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2010 (9) TMI 1249

ere in this case at the stage of the enquiry proceedings is the fact that the respondent, the Securities and Exchange Board of India (hereinafter referred to as the Board) does not seem to have taken note of the observations made by us in Dilip Section Pendse v. Securities and Exchange Board of India Appeal No. 90 of 2007 decided on November 20, 2008. In that case the statement of one Talaulicar was sought to be relied upon against the appellant therein to hold him guilty of insider trading and he was not allowed to cross examine Talaulicar. While allowing the appeal we made the following observations: We have been noticing the same kind of unwillingness on the part of the respondent Board in similar circumstances to permit cross examination of parties by the opposite side during enquiries conducted by it. We consider it necessary to remind the respondent Board once again that in a situation where one person's statement is being relied upon as against the other, permitting cross examination of that person by the opposite side is the best way of arriving at the truth which is the only aim of an enquiry, whether the enquiry is by a whole time member or by an enquiry officer or by .....

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s made in the show cause notice and an enquiry officer has been appointed who is conducting the enquiry. Since reliance is being placed on the statements of the aforesaid individuals the veracity of which is being challenged by the appellant, he moved an application on May 31, 2010 with a request that without prejudice to his rights and contentions in the matter, he may be allowed to cross examine the aforesaid six individuals. This request of the appellant was merely noted and the enquiry officer fixed July 29, 2010 as the date of hearing in the enquiry. The appellant then moved another application dated July 15, 2010 pointing out to the enquiry officer that he would begin with the cross examination of the witnesses whose statements had been recorded, referred to and relied upon in the show cause notice. He wanted these persons to be present on the date of hearing so that he could cross examine them. The enquiry officer informed the appellant by his letter dated July, 20, 2010 that the hearing would continue as scheduled on July 29, 2010 but "no cross-examination of witnesses would be held". It was then that the appellant filed the present appeal impugning the decision o .....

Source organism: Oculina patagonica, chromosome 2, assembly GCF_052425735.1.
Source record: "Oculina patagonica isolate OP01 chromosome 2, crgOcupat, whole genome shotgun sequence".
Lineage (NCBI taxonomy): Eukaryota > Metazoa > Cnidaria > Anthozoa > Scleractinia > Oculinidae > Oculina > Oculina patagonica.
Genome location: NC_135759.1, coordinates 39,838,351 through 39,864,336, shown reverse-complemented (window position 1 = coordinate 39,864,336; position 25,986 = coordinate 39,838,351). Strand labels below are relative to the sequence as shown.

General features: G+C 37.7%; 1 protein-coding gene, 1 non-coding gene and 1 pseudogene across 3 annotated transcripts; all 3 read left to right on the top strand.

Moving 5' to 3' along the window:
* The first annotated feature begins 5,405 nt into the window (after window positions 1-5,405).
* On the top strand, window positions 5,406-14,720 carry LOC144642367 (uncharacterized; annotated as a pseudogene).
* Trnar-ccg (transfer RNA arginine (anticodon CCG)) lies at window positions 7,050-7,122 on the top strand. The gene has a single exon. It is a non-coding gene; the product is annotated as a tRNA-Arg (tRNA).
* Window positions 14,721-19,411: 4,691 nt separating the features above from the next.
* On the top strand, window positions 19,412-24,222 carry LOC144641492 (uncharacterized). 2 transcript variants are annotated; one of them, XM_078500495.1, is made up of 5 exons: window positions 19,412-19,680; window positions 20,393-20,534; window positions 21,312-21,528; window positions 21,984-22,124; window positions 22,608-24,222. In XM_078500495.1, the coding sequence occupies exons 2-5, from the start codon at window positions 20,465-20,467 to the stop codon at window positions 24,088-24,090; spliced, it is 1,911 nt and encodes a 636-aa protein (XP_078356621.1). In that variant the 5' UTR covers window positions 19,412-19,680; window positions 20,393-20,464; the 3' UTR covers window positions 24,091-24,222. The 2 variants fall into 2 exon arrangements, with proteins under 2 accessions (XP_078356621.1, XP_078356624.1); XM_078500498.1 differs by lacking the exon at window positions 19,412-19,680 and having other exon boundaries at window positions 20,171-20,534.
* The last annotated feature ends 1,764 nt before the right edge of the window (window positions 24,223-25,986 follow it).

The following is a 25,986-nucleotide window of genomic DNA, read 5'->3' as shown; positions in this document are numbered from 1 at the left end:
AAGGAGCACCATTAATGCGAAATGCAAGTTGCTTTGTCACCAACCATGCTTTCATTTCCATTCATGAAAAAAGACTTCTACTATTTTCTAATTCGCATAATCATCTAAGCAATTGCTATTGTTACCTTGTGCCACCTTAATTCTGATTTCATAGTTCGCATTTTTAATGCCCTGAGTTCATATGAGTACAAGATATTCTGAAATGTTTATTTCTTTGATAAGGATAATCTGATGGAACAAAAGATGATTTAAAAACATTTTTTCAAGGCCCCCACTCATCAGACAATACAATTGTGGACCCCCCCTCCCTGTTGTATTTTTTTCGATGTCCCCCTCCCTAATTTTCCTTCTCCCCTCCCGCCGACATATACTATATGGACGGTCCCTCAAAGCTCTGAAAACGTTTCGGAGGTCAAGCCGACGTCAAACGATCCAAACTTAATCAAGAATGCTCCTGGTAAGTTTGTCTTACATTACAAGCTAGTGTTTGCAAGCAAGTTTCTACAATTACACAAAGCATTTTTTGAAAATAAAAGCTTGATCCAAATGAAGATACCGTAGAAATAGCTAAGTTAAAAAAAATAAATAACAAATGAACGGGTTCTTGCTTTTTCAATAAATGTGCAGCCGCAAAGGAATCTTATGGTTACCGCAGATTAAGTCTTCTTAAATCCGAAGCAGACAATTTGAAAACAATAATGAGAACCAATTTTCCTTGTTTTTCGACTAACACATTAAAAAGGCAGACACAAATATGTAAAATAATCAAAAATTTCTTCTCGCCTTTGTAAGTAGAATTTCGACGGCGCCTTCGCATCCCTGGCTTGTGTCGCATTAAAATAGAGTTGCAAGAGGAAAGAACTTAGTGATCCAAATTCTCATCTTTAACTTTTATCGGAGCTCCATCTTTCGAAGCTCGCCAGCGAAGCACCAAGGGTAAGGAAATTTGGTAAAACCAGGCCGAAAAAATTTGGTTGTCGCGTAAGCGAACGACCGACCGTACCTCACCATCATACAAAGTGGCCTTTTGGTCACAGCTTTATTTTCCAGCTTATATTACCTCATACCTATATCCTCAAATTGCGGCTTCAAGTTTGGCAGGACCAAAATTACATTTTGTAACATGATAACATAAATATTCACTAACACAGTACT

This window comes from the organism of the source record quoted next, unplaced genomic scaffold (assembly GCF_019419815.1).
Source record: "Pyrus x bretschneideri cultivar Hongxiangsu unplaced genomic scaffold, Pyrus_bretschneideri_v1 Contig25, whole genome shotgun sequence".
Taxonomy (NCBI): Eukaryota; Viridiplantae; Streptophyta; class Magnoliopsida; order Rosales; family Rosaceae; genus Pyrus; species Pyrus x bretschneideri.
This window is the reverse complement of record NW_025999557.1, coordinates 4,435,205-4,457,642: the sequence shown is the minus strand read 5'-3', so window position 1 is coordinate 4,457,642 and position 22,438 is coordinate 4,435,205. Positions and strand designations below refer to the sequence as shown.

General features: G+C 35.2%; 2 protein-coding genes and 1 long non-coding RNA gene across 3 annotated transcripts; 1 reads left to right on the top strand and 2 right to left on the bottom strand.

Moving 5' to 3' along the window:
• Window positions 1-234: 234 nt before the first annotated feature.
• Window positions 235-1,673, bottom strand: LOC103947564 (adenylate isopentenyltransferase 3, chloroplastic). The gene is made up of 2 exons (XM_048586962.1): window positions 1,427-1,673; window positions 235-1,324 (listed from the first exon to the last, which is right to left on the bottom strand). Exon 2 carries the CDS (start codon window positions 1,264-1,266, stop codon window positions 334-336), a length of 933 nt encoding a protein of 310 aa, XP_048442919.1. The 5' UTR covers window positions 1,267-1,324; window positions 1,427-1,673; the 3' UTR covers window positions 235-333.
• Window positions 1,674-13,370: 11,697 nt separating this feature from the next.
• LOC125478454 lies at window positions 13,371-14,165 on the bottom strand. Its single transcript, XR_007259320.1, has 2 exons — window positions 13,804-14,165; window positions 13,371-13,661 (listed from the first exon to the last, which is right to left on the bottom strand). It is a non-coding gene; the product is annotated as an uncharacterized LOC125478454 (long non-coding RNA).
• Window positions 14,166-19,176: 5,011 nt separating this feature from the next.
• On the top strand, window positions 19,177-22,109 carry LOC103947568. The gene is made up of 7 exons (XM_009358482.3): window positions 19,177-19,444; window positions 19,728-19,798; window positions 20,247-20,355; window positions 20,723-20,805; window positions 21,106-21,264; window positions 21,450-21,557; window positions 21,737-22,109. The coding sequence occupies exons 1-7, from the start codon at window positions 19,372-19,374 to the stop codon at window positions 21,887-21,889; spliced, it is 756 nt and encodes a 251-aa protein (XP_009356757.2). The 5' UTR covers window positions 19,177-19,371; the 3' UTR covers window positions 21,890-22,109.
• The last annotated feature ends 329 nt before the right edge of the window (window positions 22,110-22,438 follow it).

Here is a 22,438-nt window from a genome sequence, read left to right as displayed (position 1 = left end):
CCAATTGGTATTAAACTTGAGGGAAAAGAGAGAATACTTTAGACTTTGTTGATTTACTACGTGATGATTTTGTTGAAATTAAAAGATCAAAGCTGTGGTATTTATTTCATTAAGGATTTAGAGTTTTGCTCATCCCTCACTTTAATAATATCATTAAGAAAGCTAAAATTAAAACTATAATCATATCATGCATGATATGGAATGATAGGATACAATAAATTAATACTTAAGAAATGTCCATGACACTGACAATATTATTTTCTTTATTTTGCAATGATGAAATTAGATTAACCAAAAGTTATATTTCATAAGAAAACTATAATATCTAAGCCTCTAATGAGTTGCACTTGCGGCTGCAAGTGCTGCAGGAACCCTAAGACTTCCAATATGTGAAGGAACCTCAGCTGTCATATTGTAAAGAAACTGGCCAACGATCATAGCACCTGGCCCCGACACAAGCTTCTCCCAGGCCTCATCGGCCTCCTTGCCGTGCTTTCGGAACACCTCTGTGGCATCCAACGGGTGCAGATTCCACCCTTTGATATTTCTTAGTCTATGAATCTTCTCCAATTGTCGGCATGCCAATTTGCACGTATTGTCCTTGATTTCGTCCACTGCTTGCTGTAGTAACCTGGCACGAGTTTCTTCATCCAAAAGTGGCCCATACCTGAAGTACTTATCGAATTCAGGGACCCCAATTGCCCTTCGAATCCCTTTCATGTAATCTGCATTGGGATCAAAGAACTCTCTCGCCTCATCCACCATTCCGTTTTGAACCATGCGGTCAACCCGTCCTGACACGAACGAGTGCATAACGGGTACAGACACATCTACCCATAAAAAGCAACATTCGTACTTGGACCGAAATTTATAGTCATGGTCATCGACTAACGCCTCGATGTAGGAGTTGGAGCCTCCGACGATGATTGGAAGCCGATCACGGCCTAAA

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testimony by which the accusation is supported. He must be given a fair chance to hear the evidence in support of the charge and to put such relevant questions by way of cross-examination as he desires. Then he must be given a chance to rebut the evidence led against him. This is the barest requirement of an enquiry of this character and this requirement must be substantially fulfilled before the result of the enquiry can be accepted. A departure from this requirement in effect throws the burden upon the person charged to repel the charge without first making it out against him. In Bareilly Electricity Supply Co. Ltd. v. The Workmen AIR 1972 SC 330, this is what the learned judges held: The application of the principle of natural justice does not imply that what is not evidence can be acted upon. On the other hand what it means is that no material can be relied upon to establish a contested fact which are not spoken to by persons who are competent to speak about them and are subjected to cross-examination by the party against whom they are sought to be used. In Kishinchand Chellaram v. Commissioner of Income-tax AIR 1980 SC 2117, Hon'ble Mr. Justice P.N. Bhagwati (as his Lords .....

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ross-examination applies generally to proceedings in which witnesses are examined or documents are adduced in evidence in order to prove a point. Cross-examination then becomes a powerful weapon for showing the untruthfulness of that evidence. Similar view has been taken by the Supreme Court in New India Assurance Co. Ltd. v. Nusli Neville Wadia and Anr. AIR 2008 Supreme Court 876. 5. Before concluding on this aspect, we may mention that the enquiry officer has not only ignored the observations made by this Tribunal repeatedly and the settled law on the subject but also has ignored the guidelines issued by the Board itself for conducting cross examination of witnesses. These guidelines provide for cross examination of a witness on whose statement reliance is sought to be placed which happens to be the case before us. 6. We may now notice an objection raised by the learned senior counsel appearing for the Board. He contended that the present appeal was not maintainable and that the impugned communication dated July 22, 2010 was not "an order" within the meaning of Section 15T of the Act. We do not agree with him. The relevant part of Section 15T reads as under: T. [(1) Sav .....

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